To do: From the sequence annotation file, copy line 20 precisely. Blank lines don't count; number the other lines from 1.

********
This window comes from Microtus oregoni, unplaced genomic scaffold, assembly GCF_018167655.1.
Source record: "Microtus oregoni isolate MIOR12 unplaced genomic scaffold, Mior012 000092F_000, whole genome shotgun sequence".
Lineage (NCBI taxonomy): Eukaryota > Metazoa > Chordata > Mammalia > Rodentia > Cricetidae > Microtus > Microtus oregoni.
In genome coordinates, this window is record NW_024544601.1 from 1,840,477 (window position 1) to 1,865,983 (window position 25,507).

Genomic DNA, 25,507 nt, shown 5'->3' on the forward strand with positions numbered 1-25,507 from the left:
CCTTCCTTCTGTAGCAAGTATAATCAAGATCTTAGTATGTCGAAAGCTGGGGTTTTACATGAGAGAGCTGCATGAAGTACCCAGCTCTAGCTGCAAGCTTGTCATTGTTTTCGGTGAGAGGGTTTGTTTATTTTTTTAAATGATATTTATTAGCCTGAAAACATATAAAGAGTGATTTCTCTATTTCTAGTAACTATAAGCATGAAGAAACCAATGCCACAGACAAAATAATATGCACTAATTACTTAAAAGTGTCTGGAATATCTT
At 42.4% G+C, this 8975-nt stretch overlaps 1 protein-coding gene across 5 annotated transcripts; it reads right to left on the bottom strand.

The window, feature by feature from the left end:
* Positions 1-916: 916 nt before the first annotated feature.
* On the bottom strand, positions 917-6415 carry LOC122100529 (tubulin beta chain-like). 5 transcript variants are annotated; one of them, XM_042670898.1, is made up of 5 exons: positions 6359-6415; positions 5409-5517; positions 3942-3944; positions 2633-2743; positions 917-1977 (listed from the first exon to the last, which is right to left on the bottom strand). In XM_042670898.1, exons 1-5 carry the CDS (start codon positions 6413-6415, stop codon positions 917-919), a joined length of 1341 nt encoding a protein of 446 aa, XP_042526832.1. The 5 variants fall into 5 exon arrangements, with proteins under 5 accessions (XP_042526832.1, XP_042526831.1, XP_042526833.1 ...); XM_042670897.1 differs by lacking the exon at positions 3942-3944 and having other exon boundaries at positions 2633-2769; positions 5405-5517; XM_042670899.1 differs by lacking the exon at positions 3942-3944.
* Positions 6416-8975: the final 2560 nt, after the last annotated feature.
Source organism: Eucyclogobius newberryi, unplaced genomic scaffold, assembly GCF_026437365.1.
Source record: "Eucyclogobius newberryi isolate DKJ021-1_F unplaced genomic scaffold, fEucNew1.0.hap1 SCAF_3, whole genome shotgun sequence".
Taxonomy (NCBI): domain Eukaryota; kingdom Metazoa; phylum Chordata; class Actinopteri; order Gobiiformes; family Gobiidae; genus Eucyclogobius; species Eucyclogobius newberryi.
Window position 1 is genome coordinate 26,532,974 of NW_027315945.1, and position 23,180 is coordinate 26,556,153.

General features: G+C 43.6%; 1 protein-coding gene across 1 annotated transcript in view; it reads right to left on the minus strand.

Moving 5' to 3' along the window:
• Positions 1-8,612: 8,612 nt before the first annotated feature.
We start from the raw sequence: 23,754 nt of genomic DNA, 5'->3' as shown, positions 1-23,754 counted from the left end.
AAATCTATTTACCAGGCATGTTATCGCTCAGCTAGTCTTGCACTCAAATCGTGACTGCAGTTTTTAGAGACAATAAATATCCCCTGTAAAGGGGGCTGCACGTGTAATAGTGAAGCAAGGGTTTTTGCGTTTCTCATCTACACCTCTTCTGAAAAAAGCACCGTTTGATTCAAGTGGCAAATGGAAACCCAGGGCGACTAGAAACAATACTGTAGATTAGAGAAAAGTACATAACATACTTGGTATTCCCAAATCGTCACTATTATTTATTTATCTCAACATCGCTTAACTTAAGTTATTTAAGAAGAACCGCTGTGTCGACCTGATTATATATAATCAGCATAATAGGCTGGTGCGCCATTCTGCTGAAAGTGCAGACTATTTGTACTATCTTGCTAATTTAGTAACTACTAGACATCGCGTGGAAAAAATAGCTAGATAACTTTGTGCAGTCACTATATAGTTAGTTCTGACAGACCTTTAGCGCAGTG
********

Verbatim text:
AAATCTATTTACCAGGCATGTTATCGCTCAGCTAGTCTTGCACTCAAATCGTGACTGCAGTTTTTAGAGACAATAAATATCCCCTGTAAAGGGGGCTGCACGTGTAATAGTGAAGCAAGGGTTTTTGCGTTTCTCATCTACACCTCTTCTGAAAAAAGCACCGTTTGATTCAAGTGGCAAATGGAAACCCAGGGCGACTAGAAACAATACTGTAGATTAGAGAAAAGTACATAACATACTTGGTATTCCCAAATCGTCACTATTATTTATTTATCTCAACATCGCTTAACTTAAGTTATTTAAGAAGAACCGCTGTGTCGACCTGATTATATATAATCAGCATAATAGGCTGGTGCGCCATTCTGCTGAAAGTGCAGACTATTTGTACTATCTTGCTAATTTAGTAACTACTAGACATCGCGTGGAAAAAATAGCTAGATAACTTTGTGCAGTCACTATATAGTTAGTTCTGACAGACCTTTAGCGCAGTG